Experts can classify
allergic rhinitis by how often a person has it and how
severe it is. Allergic rhinitis is:
Intermittent if you have symptoms fewer than 4
days a week or fewer than 4 weeks a
Persistent if you have symptoms 4 or more days a week
and 4 or more weeks a year.
Mild if your
symptoms do not affect your sleep, daily activities, and work or school. You
have no symptoms that bother you a lot.
Moderate to severe if your
symptoms do any one of the following:
Interfere with your sleep
daily activities or work or school difficult
Bother you a
Many experts in the United States classify allergic rhinitis
according to the kind of
allergens a person reacted to and when the reactions
Seasonal allergic rhinitis (SAR). A seasonal allergy
occurs at the same time each year and is often called hay fever. The most
common allergens in seasonal allergies are windblown pollens from trees,
grasses, or weeds, so the symptoms of a seasonal allergy usually occur when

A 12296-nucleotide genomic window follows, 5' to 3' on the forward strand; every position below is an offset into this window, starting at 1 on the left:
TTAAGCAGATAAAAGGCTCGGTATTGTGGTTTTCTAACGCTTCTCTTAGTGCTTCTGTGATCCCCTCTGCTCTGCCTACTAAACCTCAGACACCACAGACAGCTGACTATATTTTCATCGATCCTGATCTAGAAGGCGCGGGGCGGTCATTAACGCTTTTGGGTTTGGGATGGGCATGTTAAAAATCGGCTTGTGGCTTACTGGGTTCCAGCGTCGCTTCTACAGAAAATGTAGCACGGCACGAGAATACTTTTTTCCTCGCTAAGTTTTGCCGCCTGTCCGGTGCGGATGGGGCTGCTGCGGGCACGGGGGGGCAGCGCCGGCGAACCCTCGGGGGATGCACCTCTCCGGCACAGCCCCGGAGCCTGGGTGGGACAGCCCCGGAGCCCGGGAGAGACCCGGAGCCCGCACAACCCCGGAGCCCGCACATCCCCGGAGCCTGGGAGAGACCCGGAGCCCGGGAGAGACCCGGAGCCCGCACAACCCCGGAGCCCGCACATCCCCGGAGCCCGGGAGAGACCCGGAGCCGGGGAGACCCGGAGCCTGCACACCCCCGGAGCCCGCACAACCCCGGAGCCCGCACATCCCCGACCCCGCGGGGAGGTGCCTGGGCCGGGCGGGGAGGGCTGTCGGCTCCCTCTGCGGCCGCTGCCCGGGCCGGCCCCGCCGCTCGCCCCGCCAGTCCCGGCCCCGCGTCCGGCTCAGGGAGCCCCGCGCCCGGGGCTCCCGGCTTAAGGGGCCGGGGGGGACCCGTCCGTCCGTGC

certain plants are in bloom. (Some types of mold also occur seasonally and may
cause similar symptoms.)
Perennial allergic rhinitis (PAR). A year-round
(perennial) allergy occurs any time during the year. The symptoms of a
year-round allergy may be more severe in winter, when people spend more time
indoors. The most common causes of perennial allergies are
animal dander, cockroaches, or mold.
Occupational allergic rhinitis (OAR). Occupational
allergic rhinitis is caused by an allergic reaction to a substance present in
the workplace, such as grain, wood dust, chemicals, or lab animals.
How this information was developed to help you make better health decisions.